A Culture of Hospitality

August 28, 2018



Written By: Bruce

By Bruce Berglund

Every August the Donor By Design team sets aside two days to tune-up our leadership skills at the Global Leadership Summit (GLS). Once again, the GLS didn’t disappoint.

One of the many speakers was restaurateur Danny Meyer. Meyer has built one of the most successful restaurant group brands in America. (You can read more about Danny Meyer here.)

In his session titled The Transforming of Hospitality, Meyer talked about how he builds and evaluates his team. I was struck with the real transferability to our work in fundraising and advancement.

Meyer shared,

“When I evaluate an employee, I look for 49% technical proficiency and 51% hospitality skills. Technical proficiency means you can do your job. But perfection in your job only counts for 49%. The rest is hospitality. Not service. Hospitality is about how we made you feel when we delivered service.”

Hospitality is truly at the core of what we do as fundraisers. If you were to break down your department functions by technical proficiency (receipting gifts accurately, subject matter knowledge, database management, etc.) and hospitality proficiency (connecting with your donors, translating your case, making it personally relevant, etc.) what might be on your list? Every employee at every level on your team must understand that we are ultimately in the hospitality business.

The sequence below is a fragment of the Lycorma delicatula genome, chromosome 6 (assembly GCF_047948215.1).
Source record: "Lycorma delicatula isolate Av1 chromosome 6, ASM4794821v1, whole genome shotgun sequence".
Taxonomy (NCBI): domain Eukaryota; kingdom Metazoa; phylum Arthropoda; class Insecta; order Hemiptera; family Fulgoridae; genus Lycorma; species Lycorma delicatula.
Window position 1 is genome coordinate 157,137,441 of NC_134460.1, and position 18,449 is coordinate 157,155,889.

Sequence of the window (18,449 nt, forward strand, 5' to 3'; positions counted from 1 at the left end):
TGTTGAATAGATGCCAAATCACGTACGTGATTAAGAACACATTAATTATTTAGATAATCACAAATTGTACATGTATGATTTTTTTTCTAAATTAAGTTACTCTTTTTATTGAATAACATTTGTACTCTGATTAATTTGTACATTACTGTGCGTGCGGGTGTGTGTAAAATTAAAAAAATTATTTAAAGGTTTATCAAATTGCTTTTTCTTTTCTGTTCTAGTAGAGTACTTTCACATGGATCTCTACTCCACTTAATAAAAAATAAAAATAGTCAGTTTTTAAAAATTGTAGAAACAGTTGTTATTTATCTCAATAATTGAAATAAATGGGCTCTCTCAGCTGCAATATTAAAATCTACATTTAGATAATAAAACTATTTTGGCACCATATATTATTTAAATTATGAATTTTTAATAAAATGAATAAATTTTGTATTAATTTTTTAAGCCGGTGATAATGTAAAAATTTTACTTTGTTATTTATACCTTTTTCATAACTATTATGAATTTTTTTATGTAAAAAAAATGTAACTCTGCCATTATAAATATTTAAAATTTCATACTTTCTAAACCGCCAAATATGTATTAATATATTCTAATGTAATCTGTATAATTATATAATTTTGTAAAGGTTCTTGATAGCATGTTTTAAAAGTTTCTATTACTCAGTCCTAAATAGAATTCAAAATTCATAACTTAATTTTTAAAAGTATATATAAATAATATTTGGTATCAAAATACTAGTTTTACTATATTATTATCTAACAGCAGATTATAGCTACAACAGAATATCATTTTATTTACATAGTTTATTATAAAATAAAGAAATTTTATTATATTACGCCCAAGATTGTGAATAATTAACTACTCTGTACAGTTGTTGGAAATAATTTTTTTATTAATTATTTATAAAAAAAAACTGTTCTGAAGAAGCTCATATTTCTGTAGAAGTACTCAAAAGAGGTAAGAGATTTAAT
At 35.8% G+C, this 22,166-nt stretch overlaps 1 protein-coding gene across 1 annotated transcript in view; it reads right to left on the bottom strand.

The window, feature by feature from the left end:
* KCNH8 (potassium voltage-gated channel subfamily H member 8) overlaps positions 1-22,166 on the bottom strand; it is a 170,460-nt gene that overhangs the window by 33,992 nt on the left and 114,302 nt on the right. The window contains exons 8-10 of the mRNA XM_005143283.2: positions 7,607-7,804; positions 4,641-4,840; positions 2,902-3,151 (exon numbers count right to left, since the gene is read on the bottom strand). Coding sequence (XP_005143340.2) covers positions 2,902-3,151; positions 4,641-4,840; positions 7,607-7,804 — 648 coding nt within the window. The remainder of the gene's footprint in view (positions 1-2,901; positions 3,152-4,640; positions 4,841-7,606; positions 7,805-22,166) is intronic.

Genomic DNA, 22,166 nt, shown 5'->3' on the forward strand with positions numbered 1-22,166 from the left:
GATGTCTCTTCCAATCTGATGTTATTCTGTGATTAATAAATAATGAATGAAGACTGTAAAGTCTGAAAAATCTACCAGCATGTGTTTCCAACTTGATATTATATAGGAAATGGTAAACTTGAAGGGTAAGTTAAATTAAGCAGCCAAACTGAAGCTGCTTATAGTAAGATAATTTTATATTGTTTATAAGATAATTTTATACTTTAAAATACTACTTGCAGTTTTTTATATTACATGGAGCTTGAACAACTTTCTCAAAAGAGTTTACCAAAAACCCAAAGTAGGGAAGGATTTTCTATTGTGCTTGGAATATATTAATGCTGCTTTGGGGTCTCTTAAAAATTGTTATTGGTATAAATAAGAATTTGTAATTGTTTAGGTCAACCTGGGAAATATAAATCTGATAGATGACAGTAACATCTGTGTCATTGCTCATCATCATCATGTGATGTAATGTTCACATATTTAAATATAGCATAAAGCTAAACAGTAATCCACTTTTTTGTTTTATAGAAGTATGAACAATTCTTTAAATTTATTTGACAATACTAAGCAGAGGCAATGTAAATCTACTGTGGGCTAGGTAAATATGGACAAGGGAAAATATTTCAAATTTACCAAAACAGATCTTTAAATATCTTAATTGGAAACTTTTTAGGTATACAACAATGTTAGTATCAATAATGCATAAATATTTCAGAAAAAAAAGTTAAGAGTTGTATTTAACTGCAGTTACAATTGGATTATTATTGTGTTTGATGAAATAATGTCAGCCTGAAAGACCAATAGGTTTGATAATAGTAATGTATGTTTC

Meyer continued,

“What we’re working on the most is–beyond systems–how to scale culture. How do we scale the way we make you feel when you work in one of our places? How do we scale the way we make you feel when you dine in one of our places? It starts in the interview when we share what our company stands for. We don’t just hire based on what you can do but who you are in six key emotional skills. All these emotional skills add up to a high HQ – Hospitality Quotient. These people are most satisfied when someone else feels better.”

The six key emotional skills are:

  1. Kind-hearted and optimistic
  2. Curiosity
  3. Work Ethic
  4. Empathy
  5. Self-Awareness
  6. Integrity

Is this spirit of hospitality at the core of your development team and culture?

How would your team rate on Meyer’s Hospitality Quotient?

The very best fundraisers I have met have been servant leaders who are most satisfied when the donor feels better. Agreed?

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4 responses to “A Culture of Hospitality”

  1. Norris Lineweaver says:

    A Muslim leader in Jerusalem who was a member of the board of directors of the YMCA said the Christian brand on hospitality is legend. Not to take away from the culture of hospitality among Muslims and Jews, what he meant was the openness of Christians to the other and philanthropy we all benefit from. The culture of hospitality and philanthropy are it seems kissing cousins. Blended like gourmet coffee … you just keep coming back for more. Praise upward. Hope onward.

  2. John C Alexander says:

    Thanks for the message and lesson, Bruce. You tied Danny’s outline into the culture of philanthropy very well.